U.S. ‘innovation hubs’ survey shows why state should pull together
The coming months will be a critical time for Wisconsin’s congressional delegation to put partisan and regional differences aside as decisions are made to seed tech innovation “hubs” in cities outside the nation’s major metros on the East and West coasts.
A failure to make the case that Wisconsin is a logical place for such a hub could miss one of the federal government’s biggest economic development initiatives since World War II and make it more difficult for the state to compete for talent and private investment dollars.
Here’s what is at stake: Policymakers and “think tanks” have made the case that the U.S. economy is not well-served by clustering most tech-based research and production in a few major cities while the rest of the country — the proverbial “heartland” — competes for smaller slices of the R&D pie.
Not only are some regions being left behind, but there are also threats to national competitiveness from emerging powers such as China that are best countered by a more diverse economic and research base. It explains why Congress has authorized bills such as the Chips and Science Act and the Inflation Reduction Act and has taken steps to strengthen agencies such as the National Science Foundation.
The latest report comes from the private Economic Innovation Group, which studied how 381 U.S. metropolitan areas stack up as places where federal dollars can best be invested.
The Madison region ranked among the top 30 such metros overall and fourth within the Chicago region of the federal Economic Development Agency, with other metros being Toledo, Ohio; Lansing-East Lansing, Michigan, South Bend, Indiana, and nearby parts of Michigan; and Champaign-Urbana, Illinois.
Madison scored high among the top 30 for “potential,” which included research assets, advanced industry employment, and other weighted factors, but low on “need,” which basically boiled down to a perception the region is doing well on its own.
That may be true if viewed strictly within the borders of Dane County, but here is where Wisconsin’s 10-member congressional delegation enters the picture. This competition should consider the state as a whole.
Eleven other metros in Wisconsin were examined by the Economic Innovation Group, ranging in size from Milwaukee-Waukesha to Fond du Lac and Wausau-Weston. Based on national scores, above-average measures of potential were recorded in five of the 11 (Milwaukee, Green Bay, Appleton, Oshkosh-Neenah, and Racine-Kenosha) and above-average measures of need were charted in four (Eau Claire, Fond du Lac, La Crosse-Onalaska, and Oshkosh-Neenah).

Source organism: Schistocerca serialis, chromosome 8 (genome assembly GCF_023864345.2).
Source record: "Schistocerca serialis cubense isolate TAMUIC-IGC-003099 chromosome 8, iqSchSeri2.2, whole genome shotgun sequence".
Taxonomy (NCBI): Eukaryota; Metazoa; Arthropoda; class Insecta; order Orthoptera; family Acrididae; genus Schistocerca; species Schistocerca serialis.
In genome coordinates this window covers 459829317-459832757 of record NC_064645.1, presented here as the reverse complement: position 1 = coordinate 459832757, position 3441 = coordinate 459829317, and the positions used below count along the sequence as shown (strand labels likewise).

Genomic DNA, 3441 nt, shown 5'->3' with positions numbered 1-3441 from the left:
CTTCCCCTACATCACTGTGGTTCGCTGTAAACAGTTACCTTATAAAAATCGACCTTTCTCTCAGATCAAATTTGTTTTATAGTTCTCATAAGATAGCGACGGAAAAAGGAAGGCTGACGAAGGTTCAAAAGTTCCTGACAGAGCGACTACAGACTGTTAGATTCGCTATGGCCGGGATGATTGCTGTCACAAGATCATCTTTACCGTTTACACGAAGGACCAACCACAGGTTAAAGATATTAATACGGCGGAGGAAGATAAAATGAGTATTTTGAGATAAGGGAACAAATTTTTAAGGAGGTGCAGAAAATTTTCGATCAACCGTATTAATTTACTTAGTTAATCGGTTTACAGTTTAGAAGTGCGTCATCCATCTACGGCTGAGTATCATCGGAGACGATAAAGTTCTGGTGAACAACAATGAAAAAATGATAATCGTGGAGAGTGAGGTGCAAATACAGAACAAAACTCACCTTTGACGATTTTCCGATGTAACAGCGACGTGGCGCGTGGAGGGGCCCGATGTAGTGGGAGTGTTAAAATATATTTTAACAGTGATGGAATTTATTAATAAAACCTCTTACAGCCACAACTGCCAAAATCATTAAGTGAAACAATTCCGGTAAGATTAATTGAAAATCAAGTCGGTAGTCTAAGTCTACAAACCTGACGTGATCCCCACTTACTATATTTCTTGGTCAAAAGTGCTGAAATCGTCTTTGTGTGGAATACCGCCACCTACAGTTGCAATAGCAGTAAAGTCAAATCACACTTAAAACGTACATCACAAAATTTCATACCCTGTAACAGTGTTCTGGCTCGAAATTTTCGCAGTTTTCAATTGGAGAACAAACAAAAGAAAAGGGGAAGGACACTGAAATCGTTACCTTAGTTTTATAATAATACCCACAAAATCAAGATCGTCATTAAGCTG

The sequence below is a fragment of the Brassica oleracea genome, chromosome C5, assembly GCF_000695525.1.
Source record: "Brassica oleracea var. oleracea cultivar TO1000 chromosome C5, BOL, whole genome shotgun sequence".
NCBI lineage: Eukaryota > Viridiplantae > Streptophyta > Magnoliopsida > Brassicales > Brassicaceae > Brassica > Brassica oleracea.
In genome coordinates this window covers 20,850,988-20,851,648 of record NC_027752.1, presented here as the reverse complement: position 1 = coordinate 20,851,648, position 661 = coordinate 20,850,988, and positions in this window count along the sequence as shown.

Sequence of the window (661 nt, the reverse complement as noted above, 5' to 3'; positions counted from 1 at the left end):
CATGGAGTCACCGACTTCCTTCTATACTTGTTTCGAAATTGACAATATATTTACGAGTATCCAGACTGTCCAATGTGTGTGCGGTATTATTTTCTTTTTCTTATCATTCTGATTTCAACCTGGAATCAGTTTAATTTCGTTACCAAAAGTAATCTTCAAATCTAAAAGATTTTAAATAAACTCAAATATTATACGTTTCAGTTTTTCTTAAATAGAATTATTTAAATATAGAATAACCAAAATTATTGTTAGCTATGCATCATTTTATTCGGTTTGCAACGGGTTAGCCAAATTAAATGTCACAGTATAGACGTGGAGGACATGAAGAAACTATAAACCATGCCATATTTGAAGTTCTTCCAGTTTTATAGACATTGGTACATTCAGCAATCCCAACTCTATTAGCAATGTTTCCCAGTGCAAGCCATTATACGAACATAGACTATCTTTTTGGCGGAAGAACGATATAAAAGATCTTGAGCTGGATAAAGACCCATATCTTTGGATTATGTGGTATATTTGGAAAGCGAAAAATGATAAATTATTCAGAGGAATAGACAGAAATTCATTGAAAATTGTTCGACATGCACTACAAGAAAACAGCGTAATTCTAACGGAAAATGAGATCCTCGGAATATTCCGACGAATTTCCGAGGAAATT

People can argue about which of Wisconsin’s cities have more potential or are needier in terms of a federal innovation dollars jump-start, but attracting at least one innovation “hub” would spread benefits statewide.
A competitive process is already under way that shows how those Wisconsin cities can and do work together. The NSF’s Regional Innovation Engines program has attracted at least four Wisconsin proposals that involve industry, academic centers, economic catalysts, tribal and local governments, and more from across the state. Topics include water, energy, dairy research, and sustainable agriculture. Another proposal centered around quantum computing and including partners in Illinois is also in the works.
Depending on how the process sorts itself out in Washington, D.C., Wisconsin could attract NSF dollars to any of those proposals — or none. It’s all based on merit and independent judging, with dollars appropriated nationally to make it work. If some of them don’t go to Wisconsin, they will go elsewhere.
That is where Wisconsin’s congressional delegation can help. Some members could ask: “My district isn’t scoring well so why should I vote for an appropriation that’s most likely to go to Madison?”
In part, the answer lies in the fact that supply chains in research and production reach across the state, bringing benefits to many Wisconsin communities. Also, the process thus far has helped to break down regional barriers that have hampered Wisconsin’s economy for decades.
This is not a time for parochialism or partisanship. It is, however, a time to build on Wisconsin’s reputation for research, innovation, and talent and to seize the chance to be a part of a historic economic opportunity.